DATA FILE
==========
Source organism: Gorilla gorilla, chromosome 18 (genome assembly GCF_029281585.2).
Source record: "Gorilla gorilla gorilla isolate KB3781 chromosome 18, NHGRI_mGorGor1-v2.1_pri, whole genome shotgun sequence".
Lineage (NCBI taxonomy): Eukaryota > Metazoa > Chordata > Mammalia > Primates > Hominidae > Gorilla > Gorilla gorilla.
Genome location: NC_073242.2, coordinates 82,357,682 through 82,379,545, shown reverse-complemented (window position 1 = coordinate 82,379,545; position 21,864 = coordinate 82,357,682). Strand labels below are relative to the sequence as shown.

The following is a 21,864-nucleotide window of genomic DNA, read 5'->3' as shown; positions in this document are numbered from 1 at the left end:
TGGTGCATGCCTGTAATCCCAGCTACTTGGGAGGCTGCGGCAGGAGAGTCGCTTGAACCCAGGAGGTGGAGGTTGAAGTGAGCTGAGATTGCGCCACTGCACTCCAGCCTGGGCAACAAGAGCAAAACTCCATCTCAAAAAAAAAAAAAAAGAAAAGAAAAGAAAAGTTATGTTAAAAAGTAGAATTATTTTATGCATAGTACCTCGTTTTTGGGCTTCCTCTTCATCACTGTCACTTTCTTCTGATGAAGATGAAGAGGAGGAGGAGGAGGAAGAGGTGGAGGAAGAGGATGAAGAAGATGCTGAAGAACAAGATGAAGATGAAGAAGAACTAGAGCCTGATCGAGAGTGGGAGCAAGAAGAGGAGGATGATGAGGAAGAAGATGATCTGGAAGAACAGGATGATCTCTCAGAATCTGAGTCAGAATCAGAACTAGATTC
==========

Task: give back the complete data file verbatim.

Source organism: Gorilla gorilla, chromosome 18 (genome assembly GCF_029281585.2).
Source record: "Gorilla gorilla gorilla isolate KB3781 chromosome 18, NHGRI_mGorGor1-v2.1_pri, whole genome shotgun sequence".
Lineage (NCBI taxonomy): Eukaryota > Metazoa > Chordata > Mammalia > Primates > Hominidae > Gorilla > Gorilla gorilla.
Genome location: NC_073242.2, coordinates 82,357,682 through 82,379,545, shown reverse-complemented (window position 1 = coordinate 82,379,545; position 21,864 = coordinate 82,357,682). Strand labels below are relative to the sequence as shown.

The following is a 21,864-nucleotide window of genomic DNA, read 5'->3' as shown; positions in this document are numbered from 1 at the left end:
TGGTGCATGCCTGTAATCCCAGCTACTTGGGAGGCTGCGGCAGGAGAGTCGCTTGAACCCAGGAGGTGGAGGTTGAAGTGAGCTGAGATTGCGCCACTGCACTCCAGCCTGGGCAACAAGAGCAAAACTCCATCTCAAAAAAAAAAAAAAAGAAAAGAAAAGAAAAGTTATGTTAAAAAGTAGAATTATTTTATGCATAGTACCTCGTTTTTGGGCTTCCTCTTCATCACTGTCACTTTCTTCTGATGAAGATGAAGAGGAGGAGGAGGAGGAAGAGGTGGAGGAAGAGGATGAAGAAGATGCTGAAGAACAAGATGAAGATGAAGAAGAACTAGAGCCTGATCGAGAGTGGGAGCAAGAAGAGGAGGATGATGAGGAAGAAGATGATCTGGAAGAACAGGATGATCTCTCAGAATCTGAGTCAGAATCAGAACTAGATTC